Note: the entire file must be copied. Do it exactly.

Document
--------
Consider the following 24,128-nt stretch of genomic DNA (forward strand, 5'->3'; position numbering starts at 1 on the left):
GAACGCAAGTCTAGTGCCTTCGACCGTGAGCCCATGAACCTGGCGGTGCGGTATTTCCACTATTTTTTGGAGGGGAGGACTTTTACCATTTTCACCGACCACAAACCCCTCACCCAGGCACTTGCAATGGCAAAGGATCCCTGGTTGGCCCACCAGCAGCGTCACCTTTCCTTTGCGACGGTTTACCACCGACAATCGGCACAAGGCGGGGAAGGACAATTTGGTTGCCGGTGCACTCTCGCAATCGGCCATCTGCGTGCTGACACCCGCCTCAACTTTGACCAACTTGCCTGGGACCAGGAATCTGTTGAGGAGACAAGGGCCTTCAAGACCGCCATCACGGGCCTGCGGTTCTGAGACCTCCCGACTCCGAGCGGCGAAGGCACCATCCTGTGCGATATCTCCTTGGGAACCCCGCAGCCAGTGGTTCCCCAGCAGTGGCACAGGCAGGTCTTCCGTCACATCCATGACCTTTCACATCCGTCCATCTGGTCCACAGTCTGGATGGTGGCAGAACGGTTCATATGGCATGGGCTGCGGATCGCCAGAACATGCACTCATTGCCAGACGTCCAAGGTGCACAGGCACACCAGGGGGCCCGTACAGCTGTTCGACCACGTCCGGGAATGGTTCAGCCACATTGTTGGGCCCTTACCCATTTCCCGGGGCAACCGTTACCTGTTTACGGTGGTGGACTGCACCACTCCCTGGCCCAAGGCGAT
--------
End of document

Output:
Consider the following 24,128-nt stretch of genomic DNA (forward strand, 5'->3'; position numbering starts at 1 on the left):
GAACGCAAGTCTAGTGCCTTCGACCGTGAGCCCATGAACCTGGCGGTGCGGTATTTCCACTATTTTTTGGAGGGGAGGACTTTTACCATTTTCACCGACCACAAACCCCTCACCCAGGCACTTGCAATGGCAAAGGATCCCTGGTTGGCCCACCAGCAGCGTCACCTTTCCTTTGCGACGGTTTACCACCGACAATCGGCACAAGGCGGGGAAGGACAATTTGGTTGCCGGTGCACTCTCGCAATCGGCCATCTGCGTGCTGACACCCGCCTCAACTTTGACCAACTTGCCTGGGACCAGGAATCTGTTGAGGAGACAAGGGCCTTCAAGACCGCCATCACGGGCCTGCGGTTCTGAGACCTCCCGACTCCGAGCGGCGAAGGCACCATCCTGTGCGATATCTCCTTGGGAACCCCGCAGCCAGTGGTTCCCCAGCAGTGGCACAGGCAGGTCTTCCGTCACATCCATGACCTTTCACATCCGTCCATCTGGTCCACAGTCTGGATGGTGGCAGAACGGTTCATATGGCATGGGCTGCGGATCGCCAGAACATGCACTCATTGCCAGACGTCCAAGGTGCACAGGCACACCAGGGGGCCCGTACAGCTGTTCGACCACGTCCGGGAATGGTTCAGCCACATTGTTGGGCCCTTACCCATTTCCCGGGGCAACCGTTACCTGTTTACGGTGGTGGACTGCACCACTCCCTGGCCCAAGGCGAT